A Victoria lawyer is urging members of BC’s legal profession to ask their law society to reconsider its April 11 approval of Trinity Western University’s (TWU) law school.

For admission to TWU, students must sign a covenant agreeing to uphold Christian biblical teachings, including no premarital sex and no homosexuality. Failure to uphold these commitments, according to the student handbook, could result in discipline, dismissal or a refusal to readmit a student to the university.

Even though many of its directors describe TWU’s covenant as discriminatory, repugnant and a throwback to earlier times of racial segregation, the Law Society of British Columbia voted 20 to six in favour [5] of admitting TWU law graduates to the provincial bar.

But in an April 16 letter to fellow lawyers in BC, Michael Mulligan says accepting graduates from an institution founded on an offensive and discriminatory policy won’t promote or improve the standard of practice of lawyers in the province.

Mulligan, who is straight, says the “discriminatory principles reflected in the TWU covenant appear to be inconsistent with the barristers’ and solicitors’ oath section saying lawyers must uphold the rights and freedoms of all persons according to the laws of Canada and BC.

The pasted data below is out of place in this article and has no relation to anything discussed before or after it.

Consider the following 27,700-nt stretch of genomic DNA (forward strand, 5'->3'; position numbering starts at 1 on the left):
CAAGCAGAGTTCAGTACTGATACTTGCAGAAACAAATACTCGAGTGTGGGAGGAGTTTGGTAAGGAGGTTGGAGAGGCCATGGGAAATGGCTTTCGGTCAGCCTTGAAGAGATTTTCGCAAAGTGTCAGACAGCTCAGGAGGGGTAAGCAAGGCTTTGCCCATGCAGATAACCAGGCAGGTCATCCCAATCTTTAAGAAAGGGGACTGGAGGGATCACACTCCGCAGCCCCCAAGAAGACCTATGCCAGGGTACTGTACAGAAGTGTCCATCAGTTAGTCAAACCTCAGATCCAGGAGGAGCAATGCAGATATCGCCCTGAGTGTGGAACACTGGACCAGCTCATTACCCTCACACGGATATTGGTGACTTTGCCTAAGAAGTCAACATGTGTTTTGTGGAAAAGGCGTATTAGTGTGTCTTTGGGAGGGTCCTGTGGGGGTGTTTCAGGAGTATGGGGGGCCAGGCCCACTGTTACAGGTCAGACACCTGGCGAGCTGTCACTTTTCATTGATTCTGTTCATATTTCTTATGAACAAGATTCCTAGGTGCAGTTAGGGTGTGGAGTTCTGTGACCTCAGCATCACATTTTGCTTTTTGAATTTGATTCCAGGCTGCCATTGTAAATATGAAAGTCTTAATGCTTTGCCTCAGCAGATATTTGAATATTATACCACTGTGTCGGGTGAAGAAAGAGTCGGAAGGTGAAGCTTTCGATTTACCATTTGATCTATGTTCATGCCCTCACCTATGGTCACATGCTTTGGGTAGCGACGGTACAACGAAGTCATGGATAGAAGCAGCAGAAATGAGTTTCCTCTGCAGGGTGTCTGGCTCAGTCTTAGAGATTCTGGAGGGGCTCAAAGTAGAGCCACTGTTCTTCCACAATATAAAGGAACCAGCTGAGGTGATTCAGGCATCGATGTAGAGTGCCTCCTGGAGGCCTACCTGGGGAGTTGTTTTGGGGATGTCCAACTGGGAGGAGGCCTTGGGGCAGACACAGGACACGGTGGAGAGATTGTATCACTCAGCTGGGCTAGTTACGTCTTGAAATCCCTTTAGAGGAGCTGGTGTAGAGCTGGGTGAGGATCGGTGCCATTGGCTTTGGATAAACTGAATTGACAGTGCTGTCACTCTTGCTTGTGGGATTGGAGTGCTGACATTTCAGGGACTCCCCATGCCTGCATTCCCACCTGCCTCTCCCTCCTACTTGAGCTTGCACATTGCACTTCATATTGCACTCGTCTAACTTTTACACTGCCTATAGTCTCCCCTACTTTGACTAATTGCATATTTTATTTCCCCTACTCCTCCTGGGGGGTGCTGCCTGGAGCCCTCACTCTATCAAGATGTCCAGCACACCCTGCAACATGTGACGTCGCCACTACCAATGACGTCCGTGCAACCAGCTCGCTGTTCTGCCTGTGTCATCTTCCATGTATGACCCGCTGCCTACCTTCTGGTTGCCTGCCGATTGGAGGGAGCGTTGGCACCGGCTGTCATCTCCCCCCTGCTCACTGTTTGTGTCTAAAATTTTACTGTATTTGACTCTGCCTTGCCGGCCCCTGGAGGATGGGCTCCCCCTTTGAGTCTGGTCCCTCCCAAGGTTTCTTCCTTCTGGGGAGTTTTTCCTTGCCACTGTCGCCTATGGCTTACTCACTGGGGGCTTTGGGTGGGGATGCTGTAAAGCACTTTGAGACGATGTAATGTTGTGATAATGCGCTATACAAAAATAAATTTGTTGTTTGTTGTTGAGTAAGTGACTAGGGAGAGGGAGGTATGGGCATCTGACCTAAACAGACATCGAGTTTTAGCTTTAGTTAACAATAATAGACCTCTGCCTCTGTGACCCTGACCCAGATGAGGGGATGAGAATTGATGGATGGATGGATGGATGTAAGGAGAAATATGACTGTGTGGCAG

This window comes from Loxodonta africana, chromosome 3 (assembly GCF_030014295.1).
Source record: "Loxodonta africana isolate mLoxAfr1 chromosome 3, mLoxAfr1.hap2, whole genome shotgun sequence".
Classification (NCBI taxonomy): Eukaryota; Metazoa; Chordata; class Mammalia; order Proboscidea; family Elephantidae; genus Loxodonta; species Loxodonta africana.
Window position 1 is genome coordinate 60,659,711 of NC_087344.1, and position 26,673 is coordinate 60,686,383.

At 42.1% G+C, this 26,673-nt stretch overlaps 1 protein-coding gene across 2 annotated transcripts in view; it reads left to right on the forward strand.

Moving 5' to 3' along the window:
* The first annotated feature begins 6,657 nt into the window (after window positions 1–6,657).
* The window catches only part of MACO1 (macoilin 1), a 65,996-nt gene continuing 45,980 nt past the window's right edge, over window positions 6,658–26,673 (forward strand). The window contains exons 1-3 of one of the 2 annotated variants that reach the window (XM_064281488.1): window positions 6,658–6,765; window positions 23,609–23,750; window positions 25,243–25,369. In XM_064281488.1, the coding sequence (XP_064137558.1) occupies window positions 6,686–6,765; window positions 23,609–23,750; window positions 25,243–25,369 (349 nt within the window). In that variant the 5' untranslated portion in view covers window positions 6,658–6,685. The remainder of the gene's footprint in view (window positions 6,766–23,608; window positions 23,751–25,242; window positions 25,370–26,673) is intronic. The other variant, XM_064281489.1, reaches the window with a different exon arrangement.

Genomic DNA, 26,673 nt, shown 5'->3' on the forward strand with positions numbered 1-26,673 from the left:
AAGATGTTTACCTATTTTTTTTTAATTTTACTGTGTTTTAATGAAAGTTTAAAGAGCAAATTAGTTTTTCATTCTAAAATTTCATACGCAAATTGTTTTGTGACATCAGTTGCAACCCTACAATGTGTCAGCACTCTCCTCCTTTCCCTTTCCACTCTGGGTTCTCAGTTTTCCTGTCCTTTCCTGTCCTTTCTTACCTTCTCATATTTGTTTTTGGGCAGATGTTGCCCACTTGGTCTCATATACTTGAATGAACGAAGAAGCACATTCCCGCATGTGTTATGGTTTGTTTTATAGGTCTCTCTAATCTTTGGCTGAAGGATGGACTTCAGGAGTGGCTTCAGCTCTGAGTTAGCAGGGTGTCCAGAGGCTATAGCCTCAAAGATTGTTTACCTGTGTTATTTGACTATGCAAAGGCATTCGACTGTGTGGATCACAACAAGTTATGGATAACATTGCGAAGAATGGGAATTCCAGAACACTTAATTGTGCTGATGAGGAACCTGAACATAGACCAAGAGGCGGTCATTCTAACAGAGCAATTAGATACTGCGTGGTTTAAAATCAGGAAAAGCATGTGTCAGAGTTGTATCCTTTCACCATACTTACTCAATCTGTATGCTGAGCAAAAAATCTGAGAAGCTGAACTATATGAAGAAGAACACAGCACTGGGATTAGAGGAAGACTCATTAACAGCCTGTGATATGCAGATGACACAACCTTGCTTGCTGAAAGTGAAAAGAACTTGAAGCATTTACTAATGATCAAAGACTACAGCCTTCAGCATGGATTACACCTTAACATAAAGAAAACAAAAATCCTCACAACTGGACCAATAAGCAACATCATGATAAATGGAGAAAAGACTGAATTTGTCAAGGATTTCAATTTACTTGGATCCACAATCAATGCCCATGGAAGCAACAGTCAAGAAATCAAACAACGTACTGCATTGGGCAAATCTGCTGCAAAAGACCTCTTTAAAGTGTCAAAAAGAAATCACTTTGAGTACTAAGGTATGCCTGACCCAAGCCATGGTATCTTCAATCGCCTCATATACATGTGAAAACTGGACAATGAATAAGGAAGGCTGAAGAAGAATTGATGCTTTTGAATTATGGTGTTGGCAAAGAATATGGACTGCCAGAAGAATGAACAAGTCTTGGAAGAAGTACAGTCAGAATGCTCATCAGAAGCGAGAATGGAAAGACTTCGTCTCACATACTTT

“A proper assessment as to what will serve to benefit the standard of practice of lawyers requires consideration of the long-term interests of the profession including its reputation and core values,” he writes in the letter calling for a reconsideration of the decision.

He says a special general meeting must be called if five percent of BC lawyers make such a request.

Mulligan tells Xtra the law society made “a serious error in judgment” in approving the school.

“The morally right thing to do is the legal thing to do,” he says. “I think this is wrong and should be corrected.”

Law society spokesperson Ryan Lee tells Xtra the society is aware of Mulligan’s letter but has to receive a formal notice of his efforts.

Lee says the directors reached their April 11 decision “through a process that was open, thorough and fair — from the beginning, right through to the decision.” He says the directors considered legal advice from a number of advisors, as well as existing case law, reports from the Federation of Law Societies of Canada, public submissions and submissions from TWU.

“The questions before the [directors] were complex, involved consideration of many factors and encompassed a breadth of information and advice. It was obvious from the discussion that no one issue or concern was determinative of the eventual decision,” Lee says.

Other provincial law societies are still considering whether to admit TWU law graduates to their bar associations.

Meanwhile, the University of Manitoba’s Faculty of Law council passed a resolution April 10 asking TWU to amend its covenant to eliminate discriminatory language and content that “constitutes discrimination on the basis of sexual orientation and marital status.”

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